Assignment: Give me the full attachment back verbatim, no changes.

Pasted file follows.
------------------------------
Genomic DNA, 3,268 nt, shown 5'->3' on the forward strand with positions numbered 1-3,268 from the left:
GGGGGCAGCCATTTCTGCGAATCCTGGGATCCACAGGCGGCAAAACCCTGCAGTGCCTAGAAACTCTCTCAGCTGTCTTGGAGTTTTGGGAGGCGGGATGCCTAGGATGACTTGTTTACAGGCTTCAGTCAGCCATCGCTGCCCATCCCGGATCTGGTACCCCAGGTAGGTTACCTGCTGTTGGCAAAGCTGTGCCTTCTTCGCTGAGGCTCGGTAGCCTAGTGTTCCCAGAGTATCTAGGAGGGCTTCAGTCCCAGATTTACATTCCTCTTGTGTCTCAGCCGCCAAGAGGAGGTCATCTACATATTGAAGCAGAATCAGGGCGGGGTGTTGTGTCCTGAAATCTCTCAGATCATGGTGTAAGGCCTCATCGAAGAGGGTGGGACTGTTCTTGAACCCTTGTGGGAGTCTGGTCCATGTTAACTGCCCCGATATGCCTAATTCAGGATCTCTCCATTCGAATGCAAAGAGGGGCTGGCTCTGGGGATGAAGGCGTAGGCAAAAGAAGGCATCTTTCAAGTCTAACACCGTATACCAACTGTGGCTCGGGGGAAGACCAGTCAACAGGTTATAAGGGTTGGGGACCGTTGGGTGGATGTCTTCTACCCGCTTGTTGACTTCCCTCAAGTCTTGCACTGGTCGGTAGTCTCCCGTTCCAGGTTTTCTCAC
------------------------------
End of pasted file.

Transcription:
Genomic DNA, 3,268 nt, shown 5'->3' on the forward strand with positions numbered 1-3,268 from the left:
GGGGGCAGCCATTTCTGCGAATCCTGGGATCCACAGGCGGCAAAACCCTGCAGTGCCTAGAAACTCTCTCAGCTGTCTTGGAGTTTTGGGAGGCGGGATGCCTAGGATGACTTGTTTACAGGCTTCAGTCAGCCATCGCTGCCCATCCCGGATCTGGTACCCCAGGTAGGTTACCTGCTGTTGGCAAAGCTGTGCCTTCTTCGCTGAGGCTCGGTAGCCTAGTGTTCCCAGAGTATCTAGGAGGGCTTCAGTCCCAGATTTACATTCCTCTTGTGTCTCAGCCGCCAAGAGGAGGTCATCTACATATTGAAGCAGAATCAGGGCGGGGTGTTGTGTCCTGAAATCTCTCAGATCATGGTGTAAGGCCTCATCGAAGAGGGTGGGACTGTTCTTGAACCCTTGTGGGAGTCTGGTCCATGTTAACTGCCCCGATATGCCTAATTCAGGATCTCTCCATTCGAATGCAAAGAGGGGCTGGCTCTGGGGATGAAGGCGTAGGCAAAAGAAGGCATCTTTCAAGTCTAACACCGTATACCAACTGTGGCTCGGGGGAAGACCAGTCAACAGGTTATAAGGGTTGGGGACCGTTGGGTGGATGTCTTCTACCCGCTTGTTGACTTCCCTCAAGTCTTGCACTGGTCGGTAGTCTCCCGTTCCAGGTTTTCTCAC